Words and photos by Seth Timpano
The weather in most of the Pacific Northwest and the Northern Intermountain Regions had been atypical this past winter and late spring. For many skiers and ice climbers the warm temperatures made for less than ideal conditions most of the season, but for some of us this abnormal weather patterns made incredible alpine climbing conditions. In March, several climbing partners along with myself were fortunate enough to establish three quality melt freeze mixed climbs in the remote backcountry of Montana and Wyoming. Not wanting to hang up my tools just yet for the season; I was fortunate to get a call from my friend Lee who lives in Bellingham, Wash. The alpine climbing conditions in the Cascades were shaping up nicely and the weather looked promising. We decided on the Cotter-Bebie route on the North Face of Dragontail Peak in the Alpine Lakes Wilderness outside of Leavenworth, Wash. The route is 2000 feet of beautiful alpine ice and mixed runnels through stellar granite rock.
The peak had seen quite a bit of action throughout the winter and early spring, but we found the north face empty the days we spent in the wilderness. We setup a quick camp on the frozen Colchuck Lake and tucked in early for the night, intending on pre-dawn start.
Lee and I simul-climbed several ropes lengths of straightforward alpine ice before stopping to belay a short section of bare rock and thin ice that required a delicate touch to surmount. This put us on the upper snowfield beneath the crux of the route. At the apex of the snow field we moved slightly right into a weakness that is the Northwest Face Route – an old Fred Beckey route in summer. We followed an ephemeral ice runnel that averaged only a foot wide for 500 vertical feet to just below the summit of Dragontail Peak, bypassing one overhanging rock section along the way. This section was tedious and thoughtful, particularly in the spindrift conditions, but went free at M6 for both the leader and the follower. A few more snow covered pitches of easy rock climbing put us on the summit with daylight to spare.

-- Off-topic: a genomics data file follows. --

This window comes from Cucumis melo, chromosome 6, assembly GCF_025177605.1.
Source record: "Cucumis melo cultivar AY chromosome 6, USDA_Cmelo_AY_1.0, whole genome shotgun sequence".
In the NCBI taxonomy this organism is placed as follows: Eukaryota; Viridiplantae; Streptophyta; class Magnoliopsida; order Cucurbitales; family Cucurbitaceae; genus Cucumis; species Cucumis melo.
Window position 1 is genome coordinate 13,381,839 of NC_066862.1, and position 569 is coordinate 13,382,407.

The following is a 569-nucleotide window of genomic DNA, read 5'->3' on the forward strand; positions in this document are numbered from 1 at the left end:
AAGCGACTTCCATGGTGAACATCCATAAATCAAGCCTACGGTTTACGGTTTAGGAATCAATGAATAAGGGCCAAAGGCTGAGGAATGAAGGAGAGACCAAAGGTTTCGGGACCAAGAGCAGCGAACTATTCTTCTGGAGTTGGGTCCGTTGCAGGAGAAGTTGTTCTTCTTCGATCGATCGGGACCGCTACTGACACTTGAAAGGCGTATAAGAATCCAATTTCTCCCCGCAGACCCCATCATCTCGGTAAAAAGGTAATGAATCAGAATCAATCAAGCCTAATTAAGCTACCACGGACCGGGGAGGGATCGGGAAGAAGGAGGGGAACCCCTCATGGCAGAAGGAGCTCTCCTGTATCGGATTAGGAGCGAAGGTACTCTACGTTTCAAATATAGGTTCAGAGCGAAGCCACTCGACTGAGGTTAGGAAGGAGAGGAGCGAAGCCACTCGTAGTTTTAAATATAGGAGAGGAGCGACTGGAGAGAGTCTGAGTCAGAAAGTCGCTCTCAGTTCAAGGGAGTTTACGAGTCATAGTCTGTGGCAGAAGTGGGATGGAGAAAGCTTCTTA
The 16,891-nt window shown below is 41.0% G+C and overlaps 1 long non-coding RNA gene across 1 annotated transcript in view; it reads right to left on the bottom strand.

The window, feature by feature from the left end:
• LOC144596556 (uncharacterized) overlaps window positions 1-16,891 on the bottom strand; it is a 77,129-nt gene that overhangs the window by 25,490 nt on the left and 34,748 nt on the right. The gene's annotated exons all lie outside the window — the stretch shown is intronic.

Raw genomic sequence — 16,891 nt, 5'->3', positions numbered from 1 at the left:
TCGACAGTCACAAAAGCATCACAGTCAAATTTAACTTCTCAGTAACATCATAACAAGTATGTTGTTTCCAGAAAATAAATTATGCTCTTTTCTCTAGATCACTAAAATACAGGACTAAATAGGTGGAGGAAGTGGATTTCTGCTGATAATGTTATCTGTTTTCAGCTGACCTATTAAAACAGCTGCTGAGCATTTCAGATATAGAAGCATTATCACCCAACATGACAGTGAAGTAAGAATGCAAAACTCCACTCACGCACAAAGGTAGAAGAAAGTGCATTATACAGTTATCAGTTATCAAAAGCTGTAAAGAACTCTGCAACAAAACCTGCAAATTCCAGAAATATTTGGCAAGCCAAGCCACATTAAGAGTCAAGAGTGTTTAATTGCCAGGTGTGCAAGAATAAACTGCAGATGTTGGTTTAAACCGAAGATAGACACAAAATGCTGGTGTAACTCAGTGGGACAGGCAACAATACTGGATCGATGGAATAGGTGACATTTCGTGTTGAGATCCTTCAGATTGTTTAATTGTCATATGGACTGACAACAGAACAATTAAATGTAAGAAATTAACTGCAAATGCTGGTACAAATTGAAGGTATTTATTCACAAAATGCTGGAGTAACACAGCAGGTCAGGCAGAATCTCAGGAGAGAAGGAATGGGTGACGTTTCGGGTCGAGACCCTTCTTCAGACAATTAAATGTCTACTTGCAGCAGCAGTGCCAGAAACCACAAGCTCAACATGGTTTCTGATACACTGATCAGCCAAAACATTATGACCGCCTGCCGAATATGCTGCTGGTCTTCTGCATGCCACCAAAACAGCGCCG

I use the Hyperlite Mountain Gear Ice Pack for lots of adventures and am convinced that it is the best alpine climbing backpack on the market. It’s lightweight, durable and has all the right features to meet the needs of any alpinist. The pack is large enough to handle the approach with all the climbing equipment, overnight kit and several days of food and fuel. Yet it is light and collapsible while climbing and always comfortable. I am very excited to be headed to the Alaska Range this spring in search of new ice/mixed climbs where both myself and my partner will be wearing Hyperlite Mountain Gear packs.
Seth has been climbing for almost 15 years and has been guiding for nearly a decade for Alpine Ascents. He enjoys all types of climbing but finds his greatest adventures to be steep rock and ice climbs in the mountains done in the best style and with great friends. He has put up first ascents in Alaska, Canada, India, Kyrgyzstan, Montana and Antarctica, in addition to several climbing trips to Argentina, Nepal, Spain, Thailand, Italy, Chile, France & New Zealand.